Refn and Gosling team up for a nightmarish trip through a gorgeously depraved Bangkok
Few films have left my head swirling in confusion and ambivalence as much as Only God Forgives has. I have seen it twice because after the first I wasn’t sure whether it is one of the best films of the year or a piece of ‘pretentious macho nonsense’ and ‘preposterous designer revenge pulp’. To be able to penetrate as deeply as it does, as divisively as it does, is itself an achievement, one that director Nicolas Winding Refn knows and embraces.
It begins with a deus ex machina, the death of Billy (Tom Burke), older brother of Julian (Ryan Gosling). They own a Muay Thai fight club that doubles as a place to sell drugs. During the five minutes we see Billy, he whacks a pimp with a bottle on his head, smacks around women and kills a 16 year old prostitute. He’s got problems.
Billy’s death is precipitated by the involvement of a mysterious Thai policeman Chang (Vithaya Pansringarm), the judge, jury and executioner of Bangkok. Chang is more than just a man; he operates, just as the film does, on the spiritual, fantastical and real worlds. A God in his realm, he metes out his own justice by chopping off limbs with his sword and singing his gospel through Korean pop songs in empty nightclubs.
The aforementioned event forces Julian along the most well-documented path of the gangster: revenge. He proceeds with blank indifference, perhaps he’s secretly relieved. But Julian is stuck in inertia, unable to do anything, tormented by his violent past. The kind of inertia that induces an impotence that he cannot shake off.
While watching it, I felt as if Kubrick had decided to make a religious parable (tentatively titled The Shining) in Bangkok.
His inability to take care of business brings Julian’s psycho mother Crystal (Kristin Scott Thomas) into the mix to avenge her firstborn. She’s aggressive, foulmouthed, unapologetic and fierce, and Thomas approaches her character with a wicked relish. Crystal and Julian have a passive-aggressive relationship where she alternates between demeaning him (in arguably the best scene of the film, when he brings his Thai girlfriend for dinner) and then asking him for help, but Julian remains stoic, always ready to light one of his mother’s cigarettes when she needs it.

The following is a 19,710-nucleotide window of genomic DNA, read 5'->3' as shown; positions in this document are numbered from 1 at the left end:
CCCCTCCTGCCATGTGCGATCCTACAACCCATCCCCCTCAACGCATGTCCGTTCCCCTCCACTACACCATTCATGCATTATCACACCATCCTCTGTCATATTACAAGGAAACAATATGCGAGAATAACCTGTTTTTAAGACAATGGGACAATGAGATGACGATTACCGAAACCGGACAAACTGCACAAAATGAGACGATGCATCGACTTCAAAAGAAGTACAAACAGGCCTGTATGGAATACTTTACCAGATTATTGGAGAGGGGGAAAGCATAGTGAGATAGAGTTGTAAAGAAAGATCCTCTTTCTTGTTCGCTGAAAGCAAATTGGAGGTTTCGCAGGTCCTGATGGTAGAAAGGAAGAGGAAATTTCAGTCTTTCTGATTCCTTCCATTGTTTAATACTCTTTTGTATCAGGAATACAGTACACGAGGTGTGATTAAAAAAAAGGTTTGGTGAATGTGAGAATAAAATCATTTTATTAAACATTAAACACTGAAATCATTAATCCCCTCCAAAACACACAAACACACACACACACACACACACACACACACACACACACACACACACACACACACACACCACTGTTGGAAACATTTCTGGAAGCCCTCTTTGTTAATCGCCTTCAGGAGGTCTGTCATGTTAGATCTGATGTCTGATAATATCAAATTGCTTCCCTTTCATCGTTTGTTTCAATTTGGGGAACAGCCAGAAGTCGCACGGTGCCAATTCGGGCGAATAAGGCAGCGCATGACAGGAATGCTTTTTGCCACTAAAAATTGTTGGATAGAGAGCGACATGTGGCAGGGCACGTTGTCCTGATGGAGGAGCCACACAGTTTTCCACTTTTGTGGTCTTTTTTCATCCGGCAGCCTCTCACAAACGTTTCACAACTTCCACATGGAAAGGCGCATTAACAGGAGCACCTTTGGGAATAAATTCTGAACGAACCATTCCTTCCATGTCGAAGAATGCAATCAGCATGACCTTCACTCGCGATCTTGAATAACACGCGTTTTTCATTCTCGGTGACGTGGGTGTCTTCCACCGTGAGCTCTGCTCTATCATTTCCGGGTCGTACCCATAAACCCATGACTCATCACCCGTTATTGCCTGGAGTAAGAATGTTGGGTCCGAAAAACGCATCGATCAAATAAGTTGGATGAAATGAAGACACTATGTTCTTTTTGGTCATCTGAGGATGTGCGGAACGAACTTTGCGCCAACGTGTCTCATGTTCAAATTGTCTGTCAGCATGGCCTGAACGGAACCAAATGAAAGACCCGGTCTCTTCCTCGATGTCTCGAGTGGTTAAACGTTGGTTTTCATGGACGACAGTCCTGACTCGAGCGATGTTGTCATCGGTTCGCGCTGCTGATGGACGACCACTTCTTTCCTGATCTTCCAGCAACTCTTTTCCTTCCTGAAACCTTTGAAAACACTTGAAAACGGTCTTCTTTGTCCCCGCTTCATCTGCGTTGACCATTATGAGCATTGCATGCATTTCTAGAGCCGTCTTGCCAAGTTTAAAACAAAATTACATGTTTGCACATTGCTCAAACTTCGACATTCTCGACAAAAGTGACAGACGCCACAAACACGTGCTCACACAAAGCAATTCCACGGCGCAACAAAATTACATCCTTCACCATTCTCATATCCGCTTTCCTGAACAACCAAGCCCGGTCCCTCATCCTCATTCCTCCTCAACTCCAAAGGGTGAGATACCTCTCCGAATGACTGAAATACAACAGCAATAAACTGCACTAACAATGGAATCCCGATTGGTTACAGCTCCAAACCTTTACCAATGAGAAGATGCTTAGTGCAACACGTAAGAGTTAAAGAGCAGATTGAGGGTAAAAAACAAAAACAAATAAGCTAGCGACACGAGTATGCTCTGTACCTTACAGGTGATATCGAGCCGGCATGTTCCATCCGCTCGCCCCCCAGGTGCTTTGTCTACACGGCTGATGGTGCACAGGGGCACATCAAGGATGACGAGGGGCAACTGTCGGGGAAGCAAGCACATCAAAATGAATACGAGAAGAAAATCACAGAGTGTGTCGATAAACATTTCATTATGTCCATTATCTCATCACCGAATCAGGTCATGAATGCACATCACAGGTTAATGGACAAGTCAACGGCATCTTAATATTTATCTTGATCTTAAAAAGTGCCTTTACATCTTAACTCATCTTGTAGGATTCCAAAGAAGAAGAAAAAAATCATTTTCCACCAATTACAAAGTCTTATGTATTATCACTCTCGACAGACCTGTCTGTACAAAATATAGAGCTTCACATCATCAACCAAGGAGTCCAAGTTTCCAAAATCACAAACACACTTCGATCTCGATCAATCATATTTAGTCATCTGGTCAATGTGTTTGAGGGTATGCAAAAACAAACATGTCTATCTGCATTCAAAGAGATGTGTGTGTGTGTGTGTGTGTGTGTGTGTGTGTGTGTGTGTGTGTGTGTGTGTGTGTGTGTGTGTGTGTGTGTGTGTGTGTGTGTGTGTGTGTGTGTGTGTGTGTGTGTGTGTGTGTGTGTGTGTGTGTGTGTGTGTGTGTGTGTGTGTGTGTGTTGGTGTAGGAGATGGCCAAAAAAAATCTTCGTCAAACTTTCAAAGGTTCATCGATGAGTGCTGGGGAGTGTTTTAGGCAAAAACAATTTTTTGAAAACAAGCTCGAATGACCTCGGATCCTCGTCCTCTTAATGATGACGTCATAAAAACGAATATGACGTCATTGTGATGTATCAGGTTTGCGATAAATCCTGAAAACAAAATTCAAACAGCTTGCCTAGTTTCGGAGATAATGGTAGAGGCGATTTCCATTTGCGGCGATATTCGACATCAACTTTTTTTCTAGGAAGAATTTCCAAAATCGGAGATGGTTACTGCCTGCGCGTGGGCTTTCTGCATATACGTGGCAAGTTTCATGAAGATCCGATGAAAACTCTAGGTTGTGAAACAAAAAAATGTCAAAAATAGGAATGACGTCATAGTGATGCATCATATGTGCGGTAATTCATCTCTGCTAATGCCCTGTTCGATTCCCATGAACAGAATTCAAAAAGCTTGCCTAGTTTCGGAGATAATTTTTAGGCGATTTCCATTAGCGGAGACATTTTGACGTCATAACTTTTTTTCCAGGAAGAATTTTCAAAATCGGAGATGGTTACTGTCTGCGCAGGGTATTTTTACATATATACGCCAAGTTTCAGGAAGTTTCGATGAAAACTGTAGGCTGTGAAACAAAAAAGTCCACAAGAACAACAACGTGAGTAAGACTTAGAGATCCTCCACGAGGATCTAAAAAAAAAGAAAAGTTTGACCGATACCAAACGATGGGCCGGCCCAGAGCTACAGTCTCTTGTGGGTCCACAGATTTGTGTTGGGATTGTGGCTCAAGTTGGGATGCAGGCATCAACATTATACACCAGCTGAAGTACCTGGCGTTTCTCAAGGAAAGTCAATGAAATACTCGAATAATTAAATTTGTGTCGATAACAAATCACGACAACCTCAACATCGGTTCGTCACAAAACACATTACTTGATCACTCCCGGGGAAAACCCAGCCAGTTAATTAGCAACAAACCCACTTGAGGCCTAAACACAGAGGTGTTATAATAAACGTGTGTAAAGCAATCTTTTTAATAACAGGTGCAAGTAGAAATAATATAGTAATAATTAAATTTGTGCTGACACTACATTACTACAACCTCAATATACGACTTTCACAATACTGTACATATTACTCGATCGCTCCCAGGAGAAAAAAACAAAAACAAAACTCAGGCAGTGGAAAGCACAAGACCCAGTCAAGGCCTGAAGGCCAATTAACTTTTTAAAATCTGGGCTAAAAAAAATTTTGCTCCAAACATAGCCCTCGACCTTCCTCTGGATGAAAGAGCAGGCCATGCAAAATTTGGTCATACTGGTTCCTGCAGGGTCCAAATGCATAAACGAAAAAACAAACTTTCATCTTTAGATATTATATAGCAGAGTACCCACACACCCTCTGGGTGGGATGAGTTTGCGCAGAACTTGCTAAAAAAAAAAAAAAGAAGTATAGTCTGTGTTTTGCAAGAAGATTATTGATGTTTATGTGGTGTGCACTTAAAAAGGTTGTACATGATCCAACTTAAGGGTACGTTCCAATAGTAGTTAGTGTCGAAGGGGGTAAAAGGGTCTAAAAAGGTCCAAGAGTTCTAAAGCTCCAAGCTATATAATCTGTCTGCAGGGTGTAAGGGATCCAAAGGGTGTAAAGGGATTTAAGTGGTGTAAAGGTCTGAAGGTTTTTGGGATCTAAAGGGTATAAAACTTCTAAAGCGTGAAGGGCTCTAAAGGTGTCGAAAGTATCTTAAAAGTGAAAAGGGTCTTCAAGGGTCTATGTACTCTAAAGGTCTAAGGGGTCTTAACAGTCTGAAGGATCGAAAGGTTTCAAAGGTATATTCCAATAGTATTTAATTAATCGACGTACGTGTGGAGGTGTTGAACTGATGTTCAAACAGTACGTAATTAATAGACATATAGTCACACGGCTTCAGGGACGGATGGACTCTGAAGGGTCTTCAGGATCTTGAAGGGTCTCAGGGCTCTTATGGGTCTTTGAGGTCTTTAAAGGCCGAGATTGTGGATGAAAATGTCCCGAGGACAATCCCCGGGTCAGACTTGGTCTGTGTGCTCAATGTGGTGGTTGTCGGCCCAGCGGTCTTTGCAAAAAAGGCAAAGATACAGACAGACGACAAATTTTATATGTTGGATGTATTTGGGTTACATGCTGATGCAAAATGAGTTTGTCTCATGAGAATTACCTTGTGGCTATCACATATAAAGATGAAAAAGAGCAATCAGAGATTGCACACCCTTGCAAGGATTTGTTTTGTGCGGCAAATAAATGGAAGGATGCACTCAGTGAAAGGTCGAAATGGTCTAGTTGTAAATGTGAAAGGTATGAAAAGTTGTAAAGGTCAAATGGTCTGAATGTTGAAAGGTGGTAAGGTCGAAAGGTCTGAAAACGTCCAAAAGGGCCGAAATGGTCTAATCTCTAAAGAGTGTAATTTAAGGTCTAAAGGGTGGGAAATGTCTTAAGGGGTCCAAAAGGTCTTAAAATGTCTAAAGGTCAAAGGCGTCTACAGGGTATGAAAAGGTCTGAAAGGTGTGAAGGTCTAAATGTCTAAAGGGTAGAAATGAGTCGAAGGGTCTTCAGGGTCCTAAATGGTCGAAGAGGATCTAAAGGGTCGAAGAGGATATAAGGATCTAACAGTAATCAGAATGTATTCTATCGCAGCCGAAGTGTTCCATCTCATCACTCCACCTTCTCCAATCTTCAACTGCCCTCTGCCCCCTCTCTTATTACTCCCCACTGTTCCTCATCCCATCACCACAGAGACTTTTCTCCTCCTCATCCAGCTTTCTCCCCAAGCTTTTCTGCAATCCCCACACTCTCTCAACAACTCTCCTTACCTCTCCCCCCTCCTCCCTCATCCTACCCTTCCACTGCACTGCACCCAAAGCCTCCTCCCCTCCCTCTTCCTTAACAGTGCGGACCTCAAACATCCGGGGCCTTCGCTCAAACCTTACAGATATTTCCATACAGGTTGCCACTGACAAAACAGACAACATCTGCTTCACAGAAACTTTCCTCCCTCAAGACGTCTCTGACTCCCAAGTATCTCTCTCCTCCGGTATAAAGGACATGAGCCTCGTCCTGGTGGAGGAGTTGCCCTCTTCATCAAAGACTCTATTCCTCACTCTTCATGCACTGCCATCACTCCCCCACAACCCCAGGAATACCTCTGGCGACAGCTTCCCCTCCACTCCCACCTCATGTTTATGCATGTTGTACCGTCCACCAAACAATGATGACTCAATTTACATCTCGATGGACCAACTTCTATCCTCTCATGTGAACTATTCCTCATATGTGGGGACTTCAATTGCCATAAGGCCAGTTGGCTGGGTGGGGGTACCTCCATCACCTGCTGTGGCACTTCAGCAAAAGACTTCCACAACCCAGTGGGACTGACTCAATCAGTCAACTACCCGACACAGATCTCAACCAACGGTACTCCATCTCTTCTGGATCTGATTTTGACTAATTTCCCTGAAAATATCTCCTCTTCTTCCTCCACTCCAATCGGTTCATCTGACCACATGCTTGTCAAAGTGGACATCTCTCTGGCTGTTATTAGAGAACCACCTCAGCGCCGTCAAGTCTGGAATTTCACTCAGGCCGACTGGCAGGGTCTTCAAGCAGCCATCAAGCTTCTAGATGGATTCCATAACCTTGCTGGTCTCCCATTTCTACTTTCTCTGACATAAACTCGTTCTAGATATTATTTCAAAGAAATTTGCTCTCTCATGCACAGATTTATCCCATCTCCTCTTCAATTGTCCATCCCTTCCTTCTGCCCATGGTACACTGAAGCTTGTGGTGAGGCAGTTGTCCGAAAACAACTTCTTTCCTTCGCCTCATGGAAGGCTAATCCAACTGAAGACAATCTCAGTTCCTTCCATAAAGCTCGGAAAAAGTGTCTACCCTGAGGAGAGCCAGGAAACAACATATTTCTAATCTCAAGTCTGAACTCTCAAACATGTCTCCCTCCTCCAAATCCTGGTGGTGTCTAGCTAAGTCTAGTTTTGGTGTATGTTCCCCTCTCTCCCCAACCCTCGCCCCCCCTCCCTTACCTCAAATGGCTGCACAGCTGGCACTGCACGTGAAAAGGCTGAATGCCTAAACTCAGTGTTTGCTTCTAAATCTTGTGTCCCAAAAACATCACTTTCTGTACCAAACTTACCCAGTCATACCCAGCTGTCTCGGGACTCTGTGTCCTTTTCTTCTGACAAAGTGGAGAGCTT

While Drive was the work of a mechanic showcasing his perfectly engineered machine, Only God Forgives is the work of a master artist unafraid to experiment, even if it means alienating his audience. Here is a Renaissance painting for the 21st century, not just in how beautiful it looks (every color in this movie makes me feel like I am seeing them for the first time), but in how Refn expects us to treat it.
Traditional art forms like paintings and sculpture offer images that are open for interpretation by whoever views them, primarily because their creators aren’t around to provide the definitive explanation. In the film, dialogue is kept to a minimum and silence speaks louder than words, and the images, some phantasmagoric, that appear force you to figure out for yourself what’s going on. Using the dream mechanics of Inception, Refn designs this nightmare and we fill it in with our collective consciousness.
This filmmaking style, hypnotic, trance-like, meandering, is diametrically opposite to everything we watch today. In fact, its divisive nature recalls Paul Thomas Anderson’s The Master, but while that film was critically lauded, this work of art has been rejected by critics and audiences alike. Everything has to be spelt out for us and repeated again and again in current cinema, including subtext. The ones that are most critically appreciated offer a balance that make audiences feel more intelligent at having grasped this “hidden meaning” that ascends them to a higher level of awareness. Only God Forgives retains the purity of cinema sans linguistic exposition, it doesn’t stoop to mundane narrative levels. While most viewers were bored to death by the repeated takes of Gosling staring out into space blankly, I found myself using what I knew about him to piece together what he might be feeling. An ordinary film would have choked us with blatant exposition, here there is space to breathe and ponder.
While Drive was the work of a mechanic showcasing his perfectly engineered machine, Only God Forgives is the work of a master artist unafraid to experiment, even if it means alienating his audience.
For every sequence of artistic impressionism, Refn caters to our baser instincts with extreme violence. The violence itself isn’t stylized apart from the obligatory slow motion because it doesn’t need to be. It’s a break from the mental workout of its unconventional cinematic language. This arrangement is almost like that of a symphony, and the film is like listening to Beethoven in a world saturated with pop music, AutoTune and Justin Bieber.
This is a gorgeous looking film (did I say that already?) drenched in red and blue neon, floating through the grimy streets of crime-ridden Bangkok, with characters that speak with their bodies more than their words, set to the tune of Cliff Martinez’s pulsating electronic score. While watching it, I felt as if Kubrick had decided to make a religious parable (tentatively titled The Shining) in Bangkok. My instincts were right: cinematographer Larry Smith was a longtime Kubrick collaborator. Maybe, like many of Kubrick’s films, hindsight will give Only God Forgives the acclaim it deserves. Not that Refn cares.